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Winklevoss twins fraud case: Is 'Social Network' saga finally over?

Winklevoss twins lawyers argued that the twins' settlement with Facebook founder Mark Zuckerberg – chronicled in 'The Social Network' – was fraudulent. An appeals court disagreed, but the Winklevoss twins vow to fight on.

Winklevoss twins, Cameron (l.) and Tyler, pose at the Head of the Charles Regatta in Boston on Oct. 23. The Ninth Circuit Court of Appeals ruled Monday that the brothers cannot back out of a settlement with giant social networking firm Facebook over claims that Chief Executive Mark Zuckerberg stole their idea.

Adam Hunger/Reuters/File

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The real-life dispute at the center of last year's Oscar award-winning film, "The Social Network," moved a step closer to legal resolution Monday.

A three-judge panel of the Ninth Circuit Court of Appeals ruled that a 2008 settlement deal between Facebook founder Mark Zuckerberg and Olympic rowing twins Cameron and Tyler Winklevoss is valid.

The Winklevoss twins had accused Mr. Zuckerberg of stealing their idea for their social networking site, ConnectU, and turning it into Facebook. The settlement reportedly gave the Winklevoss twins and a colleague shares in Facebook. Lawyers for ConnectU have since argued that the Winklevosses were fraudulently misled about the value of Facebook and that crucial details were omitted from the settlement.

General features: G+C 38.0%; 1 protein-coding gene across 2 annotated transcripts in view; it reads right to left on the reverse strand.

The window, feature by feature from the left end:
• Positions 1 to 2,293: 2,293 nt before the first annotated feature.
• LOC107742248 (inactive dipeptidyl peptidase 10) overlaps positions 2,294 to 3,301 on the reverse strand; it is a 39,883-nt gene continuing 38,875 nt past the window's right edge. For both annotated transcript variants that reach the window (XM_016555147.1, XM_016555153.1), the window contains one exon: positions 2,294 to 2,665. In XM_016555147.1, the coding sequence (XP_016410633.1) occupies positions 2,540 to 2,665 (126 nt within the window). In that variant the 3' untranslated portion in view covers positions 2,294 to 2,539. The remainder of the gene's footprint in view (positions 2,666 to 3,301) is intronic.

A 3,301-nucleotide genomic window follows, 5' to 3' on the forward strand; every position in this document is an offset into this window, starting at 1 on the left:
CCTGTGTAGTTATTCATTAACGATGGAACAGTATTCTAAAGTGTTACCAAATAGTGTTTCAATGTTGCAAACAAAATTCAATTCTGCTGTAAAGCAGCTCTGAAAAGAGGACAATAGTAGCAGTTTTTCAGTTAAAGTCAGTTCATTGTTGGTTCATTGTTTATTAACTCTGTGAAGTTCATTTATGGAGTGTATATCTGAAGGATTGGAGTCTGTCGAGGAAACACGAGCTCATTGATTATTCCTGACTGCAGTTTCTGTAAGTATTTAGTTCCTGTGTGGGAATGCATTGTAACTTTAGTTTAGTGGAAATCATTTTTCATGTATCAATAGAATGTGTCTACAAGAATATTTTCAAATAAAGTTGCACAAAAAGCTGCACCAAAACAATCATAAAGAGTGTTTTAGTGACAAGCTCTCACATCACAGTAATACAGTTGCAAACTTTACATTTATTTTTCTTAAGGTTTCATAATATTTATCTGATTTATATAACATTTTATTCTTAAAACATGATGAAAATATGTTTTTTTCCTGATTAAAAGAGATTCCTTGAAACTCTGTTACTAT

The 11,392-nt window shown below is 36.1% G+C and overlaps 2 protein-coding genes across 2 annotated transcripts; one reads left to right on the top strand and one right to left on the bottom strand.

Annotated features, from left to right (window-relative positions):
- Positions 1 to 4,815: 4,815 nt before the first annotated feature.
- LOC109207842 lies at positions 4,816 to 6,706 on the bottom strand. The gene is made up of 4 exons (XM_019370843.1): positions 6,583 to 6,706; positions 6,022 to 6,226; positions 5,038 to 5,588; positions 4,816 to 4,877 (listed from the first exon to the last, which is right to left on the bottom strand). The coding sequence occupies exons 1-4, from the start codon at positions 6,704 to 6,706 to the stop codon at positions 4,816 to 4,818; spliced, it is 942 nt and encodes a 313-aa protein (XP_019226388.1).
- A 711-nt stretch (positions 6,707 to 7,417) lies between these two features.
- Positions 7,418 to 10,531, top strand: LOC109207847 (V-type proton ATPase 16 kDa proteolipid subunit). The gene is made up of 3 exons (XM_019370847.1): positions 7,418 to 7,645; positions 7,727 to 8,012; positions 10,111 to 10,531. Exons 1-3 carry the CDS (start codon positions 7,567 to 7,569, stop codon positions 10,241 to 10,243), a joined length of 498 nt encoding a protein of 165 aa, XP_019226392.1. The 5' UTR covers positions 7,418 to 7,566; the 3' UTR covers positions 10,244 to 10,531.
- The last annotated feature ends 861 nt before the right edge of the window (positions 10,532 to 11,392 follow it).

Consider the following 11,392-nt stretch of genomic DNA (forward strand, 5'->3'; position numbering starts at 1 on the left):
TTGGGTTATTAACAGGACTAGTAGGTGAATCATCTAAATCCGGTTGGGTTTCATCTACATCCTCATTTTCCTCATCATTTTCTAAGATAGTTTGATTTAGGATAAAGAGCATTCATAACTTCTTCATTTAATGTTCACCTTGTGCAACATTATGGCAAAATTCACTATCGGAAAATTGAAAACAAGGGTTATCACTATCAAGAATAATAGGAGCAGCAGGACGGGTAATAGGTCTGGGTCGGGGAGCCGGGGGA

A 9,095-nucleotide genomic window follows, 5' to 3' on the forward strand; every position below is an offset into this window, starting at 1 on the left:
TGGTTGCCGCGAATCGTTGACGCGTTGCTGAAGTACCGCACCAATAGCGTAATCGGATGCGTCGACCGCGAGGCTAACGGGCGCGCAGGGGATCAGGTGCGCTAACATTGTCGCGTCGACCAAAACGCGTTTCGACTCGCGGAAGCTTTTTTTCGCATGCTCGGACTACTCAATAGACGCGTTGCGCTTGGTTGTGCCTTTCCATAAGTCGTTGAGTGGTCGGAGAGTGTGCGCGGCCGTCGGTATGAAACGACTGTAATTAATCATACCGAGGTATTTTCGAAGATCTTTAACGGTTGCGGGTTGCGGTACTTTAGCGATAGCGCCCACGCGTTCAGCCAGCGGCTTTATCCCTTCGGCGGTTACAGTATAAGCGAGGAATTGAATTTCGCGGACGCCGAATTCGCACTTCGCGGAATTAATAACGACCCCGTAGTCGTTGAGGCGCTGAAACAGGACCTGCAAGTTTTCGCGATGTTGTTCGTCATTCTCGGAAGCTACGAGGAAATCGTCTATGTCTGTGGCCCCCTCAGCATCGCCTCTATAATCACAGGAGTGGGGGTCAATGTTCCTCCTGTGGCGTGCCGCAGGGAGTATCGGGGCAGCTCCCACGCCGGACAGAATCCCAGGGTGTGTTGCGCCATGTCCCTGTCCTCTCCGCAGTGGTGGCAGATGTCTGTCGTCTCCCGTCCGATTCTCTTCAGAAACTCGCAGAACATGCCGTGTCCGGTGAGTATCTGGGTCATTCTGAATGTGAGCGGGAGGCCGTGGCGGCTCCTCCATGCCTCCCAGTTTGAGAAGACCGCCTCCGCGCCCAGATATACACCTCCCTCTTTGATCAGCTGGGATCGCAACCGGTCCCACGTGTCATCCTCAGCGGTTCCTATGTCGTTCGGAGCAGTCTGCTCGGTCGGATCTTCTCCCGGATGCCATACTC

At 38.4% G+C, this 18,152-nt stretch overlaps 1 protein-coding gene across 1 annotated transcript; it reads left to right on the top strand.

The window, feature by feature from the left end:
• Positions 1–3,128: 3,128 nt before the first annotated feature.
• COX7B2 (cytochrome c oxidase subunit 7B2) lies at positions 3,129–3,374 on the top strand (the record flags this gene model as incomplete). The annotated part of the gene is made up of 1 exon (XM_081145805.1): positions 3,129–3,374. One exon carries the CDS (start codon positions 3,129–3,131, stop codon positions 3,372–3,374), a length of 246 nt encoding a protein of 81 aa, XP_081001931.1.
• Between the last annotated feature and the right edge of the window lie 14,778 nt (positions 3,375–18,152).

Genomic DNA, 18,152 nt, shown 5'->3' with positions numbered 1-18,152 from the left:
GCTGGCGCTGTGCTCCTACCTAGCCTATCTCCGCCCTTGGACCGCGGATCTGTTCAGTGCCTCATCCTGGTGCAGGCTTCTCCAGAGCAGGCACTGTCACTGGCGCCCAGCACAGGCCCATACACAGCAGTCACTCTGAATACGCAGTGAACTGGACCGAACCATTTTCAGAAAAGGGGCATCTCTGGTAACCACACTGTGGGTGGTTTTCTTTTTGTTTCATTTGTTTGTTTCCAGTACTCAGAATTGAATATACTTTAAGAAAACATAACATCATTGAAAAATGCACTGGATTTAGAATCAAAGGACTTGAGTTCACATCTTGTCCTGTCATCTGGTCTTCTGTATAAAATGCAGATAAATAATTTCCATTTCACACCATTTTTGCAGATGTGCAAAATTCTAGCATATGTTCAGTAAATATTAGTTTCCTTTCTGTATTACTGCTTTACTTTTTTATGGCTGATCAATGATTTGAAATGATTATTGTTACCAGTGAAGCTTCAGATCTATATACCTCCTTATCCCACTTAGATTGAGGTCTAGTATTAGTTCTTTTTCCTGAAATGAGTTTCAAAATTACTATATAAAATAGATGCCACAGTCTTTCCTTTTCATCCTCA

The Ninth Circuit disagreed Monday. The twins have indicated they will file for “en banc” review – an attempt to have the full court rule on the case. But most legal analysts expect the ruling to stand, particularly since the three-judge panel was unanimous.

“Rarely does any court of appeals grant a rehearing by a greater number of judges if there has been no dissent in the decision below,” says Doug Mirell, a partner at the Los Angeles offices of Loeb & Loeb, a national firm.


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